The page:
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Terahertz Quantum Cascade Laser Light Propogates Beyond Laboratory Walls

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Researchers at MIT and the University of Waterloo (Canada) created a high-power quantum cascade laser (QCL) capable of generating terahertz radiation outside of a laboratory environment. The laser has applications for skin cancer diagnostics and treatments, security, and gas detection, among other areas and industries.

Previously, terahertz radiation powerful enough for real-time imaging and quick spectral measurement was only possible at temperatures far below 200 K (−100° F), which requires bulky refrigeration equipment that precludes practical applications. The new device is operational at 250 K (−10° F), requiring only a compact portable cooler to achieve full functionality.
Scanning electron microscope image of a terahertz quantum cascade laser. Courtesy of Khalatpour, A., Paulsen, A.K., Deimert, C. et al.
Scanning electron microscope image of a terahertz quantum cascade laser. Courtesy of Khalatpour, A., Paulsen, A.K., Deimert, C. et al. 

The work stems from previous efforts by MIT electrical engineering and computer science professor Qing Hu, who began studying terahertz frequencies in 1991, creating a terahertz QCL in 2002.

A major difference between this design and Hu’s earlier designs is the height of the barriers within the laser designed to prevent leakage of electrons, a phenomenon that increases at high temperatures. 

“We understood that over-the-barrier electron leakage was the killer,” Hu said. “So we put a higher barrier to prevent the leakage, and this turned out to be key to the breakthrough.”

Higher barriers had been explored previously but yielded inferior results, Hu said. The researchers had reasoned that increased electron scattering, associated with the higher barriers, was detrimental to a functional design. As a result, the researchers had previously avoided incorporating, or working with higher barriers.

In the current design, the researchers developed the correct parameters for the band structure for taller barriers, and an optimization scheme. They paired the structure with a “direct phonon scheme” that keeps the laser operating through configuration(s) in which lower lasing levels of each module, or steps of the structure’s “staircase” are depopulated of electrons through phonon scattering into a ground state. That state serves to inject electrons into the next step’s “upper level.” The process then repeats.

“These are very complex structures with close to 15,000 interfaces between quantum wells and barriers, half of which are not even seven atomic layers thick,” said co-author Zbig Wasilewski, professor of electrical and computer engineering and University of Waterloo Endowed Chair in Nanotechnology. “The quality and reproducibility of these interfaces are of critical importance to the performance of terahertz lasers. It took the best in molecular beam epitaxial growth capabilities — our research team’s key contribution — together with our MIT collaborators’ expertise in quantum device modeling and fabrication, to make such important progress in this challenging sector of terahertz photonics.”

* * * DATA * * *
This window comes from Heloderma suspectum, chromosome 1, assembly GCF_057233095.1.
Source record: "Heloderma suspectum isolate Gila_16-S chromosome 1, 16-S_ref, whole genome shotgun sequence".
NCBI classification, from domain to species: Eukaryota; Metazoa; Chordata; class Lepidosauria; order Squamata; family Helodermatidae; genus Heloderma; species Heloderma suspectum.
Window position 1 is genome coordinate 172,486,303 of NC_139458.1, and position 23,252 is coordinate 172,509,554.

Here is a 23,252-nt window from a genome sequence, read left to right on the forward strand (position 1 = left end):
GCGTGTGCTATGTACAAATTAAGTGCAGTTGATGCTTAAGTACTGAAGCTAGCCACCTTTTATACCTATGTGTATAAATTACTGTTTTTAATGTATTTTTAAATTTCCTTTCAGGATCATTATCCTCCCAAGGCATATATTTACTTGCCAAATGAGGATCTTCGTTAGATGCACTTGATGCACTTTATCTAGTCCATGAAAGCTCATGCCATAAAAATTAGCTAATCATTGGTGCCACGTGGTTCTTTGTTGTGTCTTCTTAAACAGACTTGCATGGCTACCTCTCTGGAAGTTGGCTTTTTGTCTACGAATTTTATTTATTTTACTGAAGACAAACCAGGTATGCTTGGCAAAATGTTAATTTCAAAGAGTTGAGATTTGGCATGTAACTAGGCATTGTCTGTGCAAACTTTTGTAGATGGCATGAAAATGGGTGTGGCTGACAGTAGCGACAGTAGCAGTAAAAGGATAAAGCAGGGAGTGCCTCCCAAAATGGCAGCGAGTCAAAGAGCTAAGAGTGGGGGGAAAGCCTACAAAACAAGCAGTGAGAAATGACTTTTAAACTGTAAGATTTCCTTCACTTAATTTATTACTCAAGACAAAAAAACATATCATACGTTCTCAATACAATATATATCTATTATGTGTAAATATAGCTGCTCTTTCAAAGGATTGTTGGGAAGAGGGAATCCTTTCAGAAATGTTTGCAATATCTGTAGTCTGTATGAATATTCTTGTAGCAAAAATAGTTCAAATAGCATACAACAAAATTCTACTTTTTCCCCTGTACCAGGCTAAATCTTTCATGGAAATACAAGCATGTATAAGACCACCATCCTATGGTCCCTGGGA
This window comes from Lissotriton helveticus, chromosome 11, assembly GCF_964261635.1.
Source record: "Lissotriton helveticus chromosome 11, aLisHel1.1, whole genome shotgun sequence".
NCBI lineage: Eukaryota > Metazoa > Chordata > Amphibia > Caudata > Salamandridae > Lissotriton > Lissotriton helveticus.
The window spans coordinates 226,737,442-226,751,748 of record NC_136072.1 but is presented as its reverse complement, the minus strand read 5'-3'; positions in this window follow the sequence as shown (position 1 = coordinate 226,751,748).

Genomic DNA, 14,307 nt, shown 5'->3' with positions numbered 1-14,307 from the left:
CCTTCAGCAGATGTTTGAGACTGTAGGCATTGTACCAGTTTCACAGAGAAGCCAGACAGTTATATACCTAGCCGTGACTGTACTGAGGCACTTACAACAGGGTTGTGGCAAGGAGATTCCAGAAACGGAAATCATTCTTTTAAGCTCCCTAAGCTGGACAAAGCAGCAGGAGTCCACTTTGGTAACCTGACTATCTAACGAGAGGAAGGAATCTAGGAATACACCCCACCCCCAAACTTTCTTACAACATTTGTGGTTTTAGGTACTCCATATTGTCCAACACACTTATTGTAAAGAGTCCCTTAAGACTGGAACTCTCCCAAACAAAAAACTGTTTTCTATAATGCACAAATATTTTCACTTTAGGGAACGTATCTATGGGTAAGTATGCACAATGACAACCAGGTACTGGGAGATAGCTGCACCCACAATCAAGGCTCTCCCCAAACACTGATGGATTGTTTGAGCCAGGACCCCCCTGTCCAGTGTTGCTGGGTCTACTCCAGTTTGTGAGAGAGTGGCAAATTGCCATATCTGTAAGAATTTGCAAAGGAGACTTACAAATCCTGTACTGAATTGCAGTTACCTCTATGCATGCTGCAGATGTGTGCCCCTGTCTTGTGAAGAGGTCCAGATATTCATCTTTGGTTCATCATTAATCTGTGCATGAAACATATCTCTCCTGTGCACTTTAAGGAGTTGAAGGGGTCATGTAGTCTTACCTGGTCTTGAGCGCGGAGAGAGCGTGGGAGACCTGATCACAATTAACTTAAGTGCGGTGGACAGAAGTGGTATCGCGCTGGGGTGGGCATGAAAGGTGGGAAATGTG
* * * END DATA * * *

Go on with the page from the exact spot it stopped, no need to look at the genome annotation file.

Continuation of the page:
The system further includes a compact camera and detector, and it can operate anywhere with an electrical outlet. This renders it capable of real-time imaging during skin cancer screenings or during surgical procedures to excise cancerous tissues. The cancer cells show up “very dramatically in terahertz” due to their higher water and blood concentration than normal cells, Hu said.

The device also has applications in quality control, as well as detection of gases, drugs, and explosives, such as detection of hydroxide, methamphetamine, and heroin, and explosives including TNT.

“Using the direct phonon scheme and taller barriers is the way to go forward,” Hu said. “I can finally see the light at the end of the tunnel when we will reach room temperature.”

The research was funded by NASA and the Natural Sciences and Engineering Research Council of Canada.

The research was published in Nature Photonics (

Photonics Spectra
Jan 2021
quantum cascade laser
A Quantum Cascade Laser (QCL) is a type of semiconductor laser that emits light in the mid- to far-infrared portion of the electromagnetic spectrum. Quantum cascade lasers offer many benefits: They are tunable across the mid-infrared spectrum from 5.5 to 11.0 µm (900 cm-1 to 1800 cm-1); provide a rapid response time; and provide spectral brightness that is significantly brighter than even a synchrotron source. Quantum cascade lasers comprise alternating layers of semiconductor...
Research & Technologyspectroscopyterahertzterahertz spectroscopylasersterahertz laserMITgas detectiondiagnosticsdiagnostics & therapeuticscancerskin cancerskin cancer detectionskin cancer diagnosticscoolingquantum cascade laserQCLUniversity of WaterlooTech Pulse

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